Suing for infringement, only to have your patent held invalid is bad enough. Being ordered to pay the defendants’ attorneys’ fees makes it worse. (Old Reliable Wholesale, Inc. v. Cornell Corporation)
Old Reliable sued Cornell, alleging infringement of a patent directed to a composite insulated roof board. Cornell responded that the patent was anticipated both by one of its earlier products, the VT-2, and by Air-Flo, a product of a third party, Branch River Foam Plastics, and hence was invalid. Old Reliable argued that neither of these products included all of the limitations of the patented roof board.
Old Reliable’s troubles began at a deposition of its founder, Mr. Crookston, who was also the named inventor on the patent-in-suit. Mr. Crookston testified that the supposedly anticipatory VT-2 product did “exactly the same thing” as Old Reliable’s commercial embodiment of the patented invention.
Following this, Old Reliable’s expert witness testified that if the Air-Flo product had been manufactured with cross-channels, it would have been “identical to” the claimed invention.
With the ball having been teed up for him, Mr. Richard Dauphinais, a Branch River employee, hit it out of the park, testifying that the Air-Flo product, with such channels, had been produced and sold prior to the critical date of the patent-in-suit. This proved to be enough for the trial court judge, who entered a summary judgment of patent invalidity.
Old Reliable appealed this decision, only to have the C.A.F.C. affirm it without even bothering to write an opinion. Not content with its victory, Cornell had requested that the trial court find the case to be “exceptional” and award it its attorneys’ fees. While the appeal of the summary judgment was pending before the C.A.F.C., the trial court awarded Cornell the requested attorneys’ fees. Old Reliable went back to the C.A.F.C. to appeal this decision.
While all of this disaster was befalling it, Old Reliable had sought re-examination of the patent-in-suit. In compliance with its duty of candor, Old Reliable had provided the Patent Office with, among other things, a copy of the C.A.F.C.’s decision affirming the trial court’s holding of invalidity. The Patent Office, nevertheless, issued a notice of intent to issue a re-examination certificate confirming all of the claims of the subject patent, holding that “none of the prior art references [including the VT-2 and the Air-Flo] discloses nor renders obvious the combination of features” of the claimed invention. Then, just two weeks later, the Patent Office, without any explanation, reversed itself and withdrew this notice, stating that “the claims of the [subject patent] are invalid.”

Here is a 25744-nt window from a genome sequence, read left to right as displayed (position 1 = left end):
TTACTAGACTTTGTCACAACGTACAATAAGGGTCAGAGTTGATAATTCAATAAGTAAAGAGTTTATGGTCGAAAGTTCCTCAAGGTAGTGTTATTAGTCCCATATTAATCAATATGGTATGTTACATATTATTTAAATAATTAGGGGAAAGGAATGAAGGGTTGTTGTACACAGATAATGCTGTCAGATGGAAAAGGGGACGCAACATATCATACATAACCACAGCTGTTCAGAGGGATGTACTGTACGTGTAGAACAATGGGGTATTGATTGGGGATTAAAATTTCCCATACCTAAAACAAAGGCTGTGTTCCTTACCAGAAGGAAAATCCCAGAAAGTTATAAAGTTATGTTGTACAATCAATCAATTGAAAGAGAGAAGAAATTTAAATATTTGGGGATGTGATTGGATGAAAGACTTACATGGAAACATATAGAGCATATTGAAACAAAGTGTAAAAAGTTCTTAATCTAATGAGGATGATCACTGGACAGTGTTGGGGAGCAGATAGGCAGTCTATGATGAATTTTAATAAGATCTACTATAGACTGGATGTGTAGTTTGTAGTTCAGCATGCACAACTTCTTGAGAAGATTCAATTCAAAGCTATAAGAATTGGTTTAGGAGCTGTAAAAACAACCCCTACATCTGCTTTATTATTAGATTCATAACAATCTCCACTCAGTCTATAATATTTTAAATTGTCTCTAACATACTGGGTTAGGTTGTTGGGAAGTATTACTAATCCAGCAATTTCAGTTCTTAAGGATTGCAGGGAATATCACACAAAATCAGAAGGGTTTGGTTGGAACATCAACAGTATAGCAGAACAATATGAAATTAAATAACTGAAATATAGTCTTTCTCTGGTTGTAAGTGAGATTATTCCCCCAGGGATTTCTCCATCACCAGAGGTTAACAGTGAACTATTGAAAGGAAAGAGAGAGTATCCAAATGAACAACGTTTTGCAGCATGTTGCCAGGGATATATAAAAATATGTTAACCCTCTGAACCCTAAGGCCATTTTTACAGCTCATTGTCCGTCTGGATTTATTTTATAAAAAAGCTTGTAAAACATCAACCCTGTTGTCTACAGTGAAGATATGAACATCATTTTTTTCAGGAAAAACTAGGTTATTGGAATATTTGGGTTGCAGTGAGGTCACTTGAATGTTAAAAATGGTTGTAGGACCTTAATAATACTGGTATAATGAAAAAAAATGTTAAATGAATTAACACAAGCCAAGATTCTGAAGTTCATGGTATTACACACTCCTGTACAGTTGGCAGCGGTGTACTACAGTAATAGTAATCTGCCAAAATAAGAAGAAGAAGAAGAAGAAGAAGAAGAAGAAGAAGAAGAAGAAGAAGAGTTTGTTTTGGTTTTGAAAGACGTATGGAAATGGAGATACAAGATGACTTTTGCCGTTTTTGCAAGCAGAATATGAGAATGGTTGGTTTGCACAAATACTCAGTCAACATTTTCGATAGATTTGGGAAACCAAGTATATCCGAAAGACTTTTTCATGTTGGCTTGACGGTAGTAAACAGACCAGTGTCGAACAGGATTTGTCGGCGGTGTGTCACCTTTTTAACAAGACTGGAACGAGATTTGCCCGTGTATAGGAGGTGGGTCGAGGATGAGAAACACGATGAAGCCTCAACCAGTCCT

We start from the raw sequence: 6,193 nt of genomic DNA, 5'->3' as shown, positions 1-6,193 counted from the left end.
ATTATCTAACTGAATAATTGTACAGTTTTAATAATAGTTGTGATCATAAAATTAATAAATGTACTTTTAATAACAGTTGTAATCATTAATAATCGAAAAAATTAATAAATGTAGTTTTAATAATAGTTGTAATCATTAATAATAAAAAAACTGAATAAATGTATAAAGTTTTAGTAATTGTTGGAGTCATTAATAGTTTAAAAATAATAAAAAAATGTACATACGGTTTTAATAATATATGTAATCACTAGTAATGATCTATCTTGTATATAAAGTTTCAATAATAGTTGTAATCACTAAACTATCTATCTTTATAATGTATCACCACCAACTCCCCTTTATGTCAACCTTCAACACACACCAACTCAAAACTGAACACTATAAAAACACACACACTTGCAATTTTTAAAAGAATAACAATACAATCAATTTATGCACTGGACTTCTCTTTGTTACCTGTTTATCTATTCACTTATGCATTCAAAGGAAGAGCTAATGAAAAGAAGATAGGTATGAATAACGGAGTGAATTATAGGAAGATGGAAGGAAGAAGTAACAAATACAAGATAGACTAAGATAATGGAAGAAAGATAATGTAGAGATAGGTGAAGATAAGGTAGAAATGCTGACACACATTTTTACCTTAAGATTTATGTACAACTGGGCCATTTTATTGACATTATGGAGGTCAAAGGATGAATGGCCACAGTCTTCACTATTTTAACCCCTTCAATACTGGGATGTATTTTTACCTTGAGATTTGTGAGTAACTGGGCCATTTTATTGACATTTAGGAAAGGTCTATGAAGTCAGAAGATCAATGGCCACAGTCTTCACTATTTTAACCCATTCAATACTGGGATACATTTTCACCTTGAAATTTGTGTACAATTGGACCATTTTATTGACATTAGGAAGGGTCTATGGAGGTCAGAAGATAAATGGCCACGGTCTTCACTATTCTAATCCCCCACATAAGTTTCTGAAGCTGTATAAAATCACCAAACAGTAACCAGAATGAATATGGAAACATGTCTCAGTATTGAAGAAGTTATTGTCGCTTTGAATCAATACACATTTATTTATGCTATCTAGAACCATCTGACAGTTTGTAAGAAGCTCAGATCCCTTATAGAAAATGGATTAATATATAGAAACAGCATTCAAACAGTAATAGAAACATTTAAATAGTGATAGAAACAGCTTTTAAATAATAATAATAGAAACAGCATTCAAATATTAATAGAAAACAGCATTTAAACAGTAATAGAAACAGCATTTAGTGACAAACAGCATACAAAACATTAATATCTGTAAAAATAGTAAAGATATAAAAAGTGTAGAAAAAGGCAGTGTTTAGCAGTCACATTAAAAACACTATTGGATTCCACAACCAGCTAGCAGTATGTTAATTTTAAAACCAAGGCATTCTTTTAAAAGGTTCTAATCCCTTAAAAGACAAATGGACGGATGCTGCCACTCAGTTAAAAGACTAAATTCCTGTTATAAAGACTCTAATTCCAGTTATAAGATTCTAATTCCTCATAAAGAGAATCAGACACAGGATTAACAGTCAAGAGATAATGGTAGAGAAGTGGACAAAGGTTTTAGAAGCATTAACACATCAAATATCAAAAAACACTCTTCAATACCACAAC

At this point, the C.A.F.C. chose to show Old Reliable some mercy, holding that “Old Reliable had reasonable grounds for its argument that the [subject] patent was valid over the prior art, even following inventor testimony that the prior art VT-2 product and the commercial embodiment of the [patent-in-suit] did exactly the same thing. Regardless of whether the VT-2 and the commercial embodiment of the [patent-in-suit] did ‘exactly the same thing,’ there could be no anticipation unless the VT-2 disclosed, either expressly or inherently, all the structural limitations contained in the asserted claims. Because Old Reliable pointed to alleged structural differences between the VT-2 and the commercial embodiment of the [patent-in-suit], it was not required to concede that its patent was anticipated even following inventor testimony that the two products were functionally equivalent.”
Turning to the Air-Flo product, the appellate court held that Mr. Dauphinais’ uncorroborated testimony could, arguably, be considered unreliable. “Generally, corroboration is required of any witness whose testimony alone is asserted to invalidate a patent.”
Finally, the appellate court took judicial notice of the fact that the Patent Office, after assessing the relevant prior art, issued a notice of intent to issue a re-examination certificate confirming the patentability of all claims of the [subject] patent. “The fact that the PTO confirmed the validity of the [patent-in-suit] on re-examination provides probative evidence on the issue of whether Old Reliable had a reasonable basis for its assertion that its patent was not anticipated.”
That brought the court to Cornell’s last argument in support of its claim that Old Reliable had engaged in misconduct, namely that Old Reliable had refused to engage in settlement negotiations. As to this, the Court held that a failure to negotiate “does not constitute the type of conduct worthy of sanctions.”
So, Old Reliable did not have to pay the fees of the attorneys who proved its patent invalid. Hopefully, Old Reliable took some consolation from that!
THE LESSON TO BE LEARNED: Although settlement is generally advisable, the refusal to negotiate does not, in itself, constitute litigation misconduct.